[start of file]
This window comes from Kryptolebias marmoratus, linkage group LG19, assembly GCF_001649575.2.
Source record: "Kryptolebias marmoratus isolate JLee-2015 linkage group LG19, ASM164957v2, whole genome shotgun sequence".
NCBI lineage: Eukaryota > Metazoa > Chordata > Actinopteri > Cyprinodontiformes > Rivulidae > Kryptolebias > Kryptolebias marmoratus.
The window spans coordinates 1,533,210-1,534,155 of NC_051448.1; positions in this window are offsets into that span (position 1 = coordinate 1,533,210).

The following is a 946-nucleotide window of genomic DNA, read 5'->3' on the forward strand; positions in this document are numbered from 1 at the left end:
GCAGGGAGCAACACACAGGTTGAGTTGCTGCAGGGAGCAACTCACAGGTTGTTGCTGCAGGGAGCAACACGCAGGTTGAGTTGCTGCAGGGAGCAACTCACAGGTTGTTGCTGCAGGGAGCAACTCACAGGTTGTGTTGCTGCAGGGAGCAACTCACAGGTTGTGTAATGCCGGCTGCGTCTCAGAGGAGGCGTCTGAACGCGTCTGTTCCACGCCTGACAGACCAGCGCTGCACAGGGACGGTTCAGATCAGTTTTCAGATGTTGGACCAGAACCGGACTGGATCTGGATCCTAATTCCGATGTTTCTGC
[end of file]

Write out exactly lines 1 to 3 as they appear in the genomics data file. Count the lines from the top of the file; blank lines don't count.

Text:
This window comes from Kryptolebias marmoratus, linkage group LG19, assembly GCF_001649575.2.
Source record: "Kryptolebias marmoratus isolate JLee-2015 linkage group LG19, ASM164957v2, whole genome shotgun sequence".
NCBI lineage: Eukaryota > Metazoa > Chordata > Actinopteri > Cyprinodontiformes > Rivulidae > Kryptolebias > Kryptolebias marmoratus.